Completion of 2nd phase of skate park set for June
HUNTINGTON — Members of Huntington City Council’s Recreation Committee approved a contract Monday night to begin the second phase of construction of the skate park at Harris Riverfront Park.
Final approval is still needed from the full City Council, which could take up the matter during its Jan. 28 meeting at the earliest.
Committee members agreed to award a contract to Landcore Builders LLC of Milton to complete the second phase construction at the skate park for $220,528. The second phase will build 2,500 square feet of new skateable surface, including a quarter pipe and a volcano. Work must be completed by June 30.
Work on this phase was supposed to be finished by October, but was delayed because the previous winning contractor, Nehemiah Construction of Barboursville, moved on to another project.
Nehemiah Construction had agreed to retain their winning contract for 60 days. However, the length of the committee process and the date of City Council’s final approval went beyond the 60-day holding time, leading Nehemiah Construction to drop out. As a result, City Council changed its rules to require contractors to hold on to their winning bids for 90 days.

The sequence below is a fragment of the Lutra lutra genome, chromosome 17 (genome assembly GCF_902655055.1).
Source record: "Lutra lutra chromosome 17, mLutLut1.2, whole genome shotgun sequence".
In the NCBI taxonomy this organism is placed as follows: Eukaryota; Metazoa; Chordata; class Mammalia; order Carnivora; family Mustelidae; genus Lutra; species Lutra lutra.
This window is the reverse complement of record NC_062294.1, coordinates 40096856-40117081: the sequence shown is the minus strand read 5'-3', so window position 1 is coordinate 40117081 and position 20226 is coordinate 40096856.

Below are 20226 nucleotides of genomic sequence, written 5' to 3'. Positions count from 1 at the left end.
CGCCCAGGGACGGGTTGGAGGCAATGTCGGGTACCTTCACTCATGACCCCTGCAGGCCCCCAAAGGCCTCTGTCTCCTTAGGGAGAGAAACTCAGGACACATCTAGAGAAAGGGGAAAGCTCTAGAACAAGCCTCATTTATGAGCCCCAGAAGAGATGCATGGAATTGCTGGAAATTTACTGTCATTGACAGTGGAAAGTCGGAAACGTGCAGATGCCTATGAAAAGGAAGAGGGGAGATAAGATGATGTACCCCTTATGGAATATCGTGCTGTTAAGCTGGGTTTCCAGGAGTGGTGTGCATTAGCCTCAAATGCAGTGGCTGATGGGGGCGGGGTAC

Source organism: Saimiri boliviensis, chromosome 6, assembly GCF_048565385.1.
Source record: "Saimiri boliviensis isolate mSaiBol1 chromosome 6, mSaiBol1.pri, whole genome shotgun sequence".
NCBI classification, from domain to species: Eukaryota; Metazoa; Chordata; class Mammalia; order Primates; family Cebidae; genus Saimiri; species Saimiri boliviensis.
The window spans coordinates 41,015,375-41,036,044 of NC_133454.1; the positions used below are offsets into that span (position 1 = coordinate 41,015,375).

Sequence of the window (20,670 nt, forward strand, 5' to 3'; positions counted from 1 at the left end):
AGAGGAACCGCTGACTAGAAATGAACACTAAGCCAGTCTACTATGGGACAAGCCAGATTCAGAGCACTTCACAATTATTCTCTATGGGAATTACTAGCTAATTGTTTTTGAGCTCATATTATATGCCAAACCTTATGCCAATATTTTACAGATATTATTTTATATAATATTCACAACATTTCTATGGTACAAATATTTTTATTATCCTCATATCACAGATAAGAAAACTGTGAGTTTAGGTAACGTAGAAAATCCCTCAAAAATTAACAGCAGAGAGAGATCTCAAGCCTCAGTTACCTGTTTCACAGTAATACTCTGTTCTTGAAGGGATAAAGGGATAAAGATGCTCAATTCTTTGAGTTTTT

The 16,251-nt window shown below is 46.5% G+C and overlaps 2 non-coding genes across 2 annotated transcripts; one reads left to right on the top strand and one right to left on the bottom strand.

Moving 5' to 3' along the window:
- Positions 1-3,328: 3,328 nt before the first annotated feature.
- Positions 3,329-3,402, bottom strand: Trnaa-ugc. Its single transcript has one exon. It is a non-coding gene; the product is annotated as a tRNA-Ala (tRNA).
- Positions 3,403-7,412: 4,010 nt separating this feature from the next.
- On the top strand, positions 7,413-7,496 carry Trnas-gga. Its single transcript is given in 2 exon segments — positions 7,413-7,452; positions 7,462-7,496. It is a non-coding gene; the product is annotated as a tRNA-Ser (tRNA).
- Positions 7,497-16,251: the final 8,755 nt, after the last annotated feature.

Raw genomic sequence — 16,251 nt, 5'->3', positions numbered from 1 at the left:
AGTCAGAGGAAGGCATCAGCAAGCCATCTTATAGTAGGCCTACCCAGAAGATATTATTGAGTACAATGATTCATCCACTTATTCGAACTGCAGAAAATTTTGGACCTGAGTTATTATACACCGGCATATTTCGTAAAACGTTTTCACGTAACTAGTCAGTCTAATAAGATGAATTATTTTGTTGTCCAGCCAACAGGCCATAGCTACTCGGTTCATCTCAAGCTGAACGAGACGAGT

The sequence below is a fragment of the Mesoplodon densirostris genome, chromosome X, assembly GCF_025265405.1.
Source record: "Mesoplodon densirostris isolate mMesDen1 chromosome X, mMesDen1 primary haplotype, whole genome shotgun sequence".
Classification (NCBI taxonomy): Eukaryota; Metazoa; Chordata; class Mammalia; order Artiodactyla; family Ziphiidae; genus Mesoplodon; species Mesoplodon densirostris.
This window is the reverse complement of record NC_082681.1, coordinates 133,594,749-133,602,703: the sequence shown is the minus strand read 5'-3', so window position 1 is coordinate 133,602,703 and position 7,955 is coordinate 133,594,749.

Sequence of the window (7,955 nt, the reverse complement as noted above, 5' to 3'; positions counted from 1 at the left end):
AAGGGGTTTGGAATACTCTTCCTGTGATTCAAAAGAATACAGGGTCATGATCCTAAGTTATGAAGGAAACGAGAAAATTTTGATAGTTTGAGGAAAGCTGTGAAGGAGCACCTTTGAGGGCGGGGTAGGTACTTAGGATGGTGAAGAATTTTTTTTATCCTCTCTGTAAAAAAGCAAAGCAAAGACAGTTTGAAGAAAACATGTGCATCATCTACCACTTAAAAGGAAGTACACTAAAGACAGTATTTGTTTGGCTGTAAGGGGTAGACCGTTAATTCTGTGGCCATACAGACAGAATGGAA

The project was rebid and closed at the end of December with the selection of Landcore Builders LLC, said Scott Lemley, executive director of the city’s Department of Planning and Development.
Nehemiah Construction had previously won the contract with a proposal of $147,000,
which is approximately $73,528 less than the bid of Landcore Builders. Lemley said he believes one of the reasons Nehemiah Construction wanted out of the project is because they underestimated its cost.
Part of the construction is also being paid for with federal Community Development Block Grant (CDBG) funding previously allocated and approved by council.
City Council members will need to allocate more funding for the final phase of construetion, to be completed sometime after the second phase. This will see the addition of a bowl, which is basically an empty swimming pool for skateboarders to perform tricks. Construction on the skate park began in 2014.
The project previously received a $5,000 grant from Tony Hawk Foundation and also received some money raised by the city’s skater community.
“We have three kinds of funding streams to finish off this project,” Lemley said.
Travis Crum is a reporter for The Herald-Dispatch. He may be reached by phone at 304-526-2801.